By: Greg Mitchell
When the family of Pat Tillman this week denounced the results of the military probe into his death by friendly fire in Afghanistan they called on the press to help them secure a new congressional investigation.
The New York Times responds today with an editorial advocating just that.
An excerpt follows. The entire editorial can be found here.
The Pentagon?s investigation of the ?friendly fire? death of Pat Tillman, the Army Ranger who became an administration icon for its war on terror, has left the corporal?s family doubtful that the truth has really come out. Even as the Army reaffirmed its belief that Corporal Tillman deserved a Silver Star for valor, the family denounced the award as ?part of a cynical design to conceal the real events from the family and the public, while exploiting the death of our beloved Pat as a recruitment poster.?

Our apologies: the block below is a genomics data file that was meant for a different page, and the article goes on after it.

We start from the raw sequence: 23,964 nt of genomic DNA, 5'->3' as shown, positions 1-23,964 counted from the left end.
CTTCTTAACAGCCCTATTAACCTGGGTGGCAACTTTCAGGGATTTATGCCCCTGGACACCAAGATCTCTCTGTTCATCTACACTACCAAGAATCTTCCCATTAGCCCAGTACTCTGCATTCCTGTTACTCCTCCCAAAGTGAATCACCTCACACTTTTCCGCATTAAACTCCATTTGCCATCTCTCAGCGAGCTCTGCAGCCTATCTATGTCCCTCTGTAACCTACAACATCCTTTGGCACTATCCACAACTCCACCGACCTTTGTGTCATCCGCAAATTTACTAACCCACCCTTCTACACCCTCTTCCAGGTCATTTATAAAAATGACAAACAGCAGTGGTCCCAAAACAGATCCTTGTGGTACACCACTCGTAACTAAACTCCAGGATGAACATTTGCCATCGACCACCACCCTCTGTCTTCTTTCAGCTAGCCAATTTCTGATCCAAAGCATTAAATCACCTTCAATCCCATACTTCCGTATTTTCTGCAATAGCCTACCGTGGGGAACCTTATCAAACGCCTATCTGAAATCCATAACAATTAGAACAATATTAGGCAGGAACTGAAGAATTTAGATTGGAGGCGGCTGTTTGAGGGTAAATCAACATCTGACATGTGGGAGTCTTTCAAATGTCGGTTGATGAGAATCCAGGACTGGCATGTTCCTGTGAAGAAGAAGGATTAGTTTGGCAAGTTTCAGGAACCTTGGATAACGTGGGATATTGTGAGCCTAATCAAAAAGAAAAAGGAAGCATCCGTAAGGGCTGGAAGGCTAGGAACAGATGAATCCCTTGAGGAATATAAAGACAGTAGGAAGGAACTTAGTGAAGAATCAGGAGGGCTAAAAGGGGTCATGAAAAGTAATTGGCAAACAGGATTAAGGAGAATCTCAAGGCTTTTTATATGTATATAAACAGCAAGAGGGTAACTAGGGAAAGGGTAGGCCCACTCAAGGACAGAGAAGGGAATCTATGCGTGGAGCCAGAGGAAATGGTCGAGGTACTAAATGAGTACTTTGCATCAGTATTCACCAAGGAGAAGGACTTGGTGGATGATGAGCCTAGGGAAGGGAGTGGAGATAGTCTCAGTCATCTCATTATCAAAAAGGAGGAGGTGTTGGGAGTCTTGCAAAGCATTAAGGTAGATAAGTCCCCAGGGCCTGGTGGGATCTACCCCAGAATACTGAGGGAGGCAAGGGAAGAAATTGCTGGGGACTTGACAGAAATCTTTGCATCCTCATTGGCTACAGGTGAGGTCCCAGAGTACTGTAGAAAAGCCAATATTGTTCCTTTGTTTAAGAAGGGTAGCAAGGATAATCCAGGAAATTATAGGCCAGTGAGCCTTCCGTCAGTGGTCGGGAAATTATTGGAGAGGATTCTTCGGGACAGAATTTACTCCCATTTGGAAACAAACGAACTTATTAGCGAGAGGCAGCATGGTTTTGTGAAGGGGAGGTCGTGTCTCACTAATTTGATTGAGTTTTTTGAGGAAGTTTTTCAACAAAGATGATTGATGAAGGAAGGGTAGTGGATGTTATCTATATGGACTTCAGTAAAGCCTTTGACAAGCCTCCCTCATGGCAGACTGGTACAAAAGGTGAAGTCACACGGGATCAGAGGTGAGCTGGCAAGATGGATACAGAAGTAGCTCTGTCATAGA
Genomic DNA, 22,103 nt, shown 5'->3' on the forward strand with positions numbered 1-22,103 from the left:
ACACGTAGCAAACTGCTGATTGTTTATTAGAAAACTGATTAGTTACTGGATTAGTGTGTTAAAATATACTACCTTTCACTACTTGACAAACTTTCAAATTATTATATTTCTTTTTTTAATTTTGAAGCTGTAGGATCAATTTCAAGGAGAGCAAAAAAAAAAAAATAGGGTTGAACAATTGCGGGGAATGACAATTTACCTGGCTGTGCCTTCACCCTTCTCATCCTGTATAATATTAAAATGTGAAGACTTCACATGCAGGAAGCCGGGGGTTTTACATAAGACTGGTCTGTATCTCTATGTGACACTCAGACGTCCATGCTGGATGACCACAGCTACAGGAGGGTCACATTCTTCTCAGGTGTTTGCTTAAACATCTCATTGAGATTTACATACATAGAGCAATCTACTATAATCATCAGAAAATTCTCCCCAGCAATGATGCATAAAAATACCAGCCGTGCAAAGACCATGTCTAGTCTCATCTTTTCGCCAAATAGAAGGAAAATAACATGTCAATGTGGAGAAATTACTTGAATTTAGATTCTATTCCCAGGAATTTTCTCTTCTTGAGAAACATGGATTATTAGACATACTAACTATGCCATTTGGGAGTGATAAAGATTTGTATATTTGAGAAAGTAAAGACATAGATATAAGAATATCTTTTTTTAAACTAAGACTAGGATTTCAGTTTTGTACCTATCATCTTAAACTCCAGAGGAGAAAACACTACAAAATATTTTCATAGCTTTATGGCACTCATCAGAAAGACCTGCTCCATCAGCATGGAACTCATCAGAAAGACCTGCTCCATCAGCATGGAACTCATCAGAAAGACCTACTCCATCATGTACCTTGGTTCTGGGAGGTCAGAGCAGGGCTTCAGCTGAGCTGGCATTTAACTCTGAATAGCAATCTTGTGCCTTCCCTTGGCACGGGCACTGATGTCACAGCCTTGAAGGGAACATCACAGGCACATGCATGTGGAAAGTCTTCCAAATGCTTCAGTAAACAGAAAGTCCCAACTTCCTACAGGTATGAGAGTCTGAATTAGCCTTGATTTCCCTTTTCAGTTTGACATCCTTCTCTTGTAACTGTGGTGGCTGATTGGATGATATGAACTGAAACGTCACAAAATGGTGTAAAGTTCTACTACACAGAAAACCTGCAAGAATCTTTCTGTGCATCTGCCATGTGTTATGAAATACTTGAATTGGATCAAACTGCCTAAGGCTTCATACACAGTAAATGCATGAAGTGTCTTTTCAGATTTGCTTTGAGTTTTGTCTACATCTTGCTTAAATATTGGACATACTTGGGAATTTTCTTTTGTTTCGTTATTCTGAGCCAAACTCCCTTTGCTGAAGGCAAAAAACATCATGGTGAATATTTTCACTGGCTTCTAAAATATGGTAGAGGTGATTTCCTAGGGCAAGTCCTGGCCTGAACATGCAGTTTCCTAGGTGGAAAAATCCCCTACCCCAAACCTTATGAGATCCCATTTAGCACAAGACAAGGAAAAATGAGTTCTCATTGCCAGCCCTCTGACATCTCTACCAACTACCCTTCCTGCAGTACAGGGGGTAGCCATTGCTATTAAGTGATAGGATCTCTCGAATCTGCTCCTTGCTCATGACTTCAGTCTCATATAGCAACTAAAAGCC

The circumstances of this byzantine case cry out for Congressional hearings to get an independent evaluation of just who pulled the strings to sugar-coat a terrible battlefield accident as an instance of heroism under hostile fire….
Corporal Tillman ultimately received a posthumous Silver Star based on a citation that implied he died from enemy fire and two witness statements that were attributed to platoon members but were actually drafted by others and contained inaccuracies. Even so, the Army is letting the award stand because, officials say, Corporal Tillman died heroically trying to help the unit that shot him.
The question not yet satisfactorily answered is just who is most responsible for changing the story line from a ?friendly fire? tragedy to a tale of heroism. The Pentagon?s investigators recommended that nine officers, including four generals, be disciplined for failing to follow various regulations and failing to notify the family until a well-publicized memorial service was safely past. The investigators found no evidence of an orchestrated cover-up. But the family believes the Pentagon public relations machine is behind the distortions and wants a Congressional inquiry. Congress should provide it.
Related E&P Stories:
— More Editorials Join Call for Probe of Tillman ‘Coverup’
— The Pat Tillman Case Reaches a Climax: ‘They Blew Up Their Poster Boy’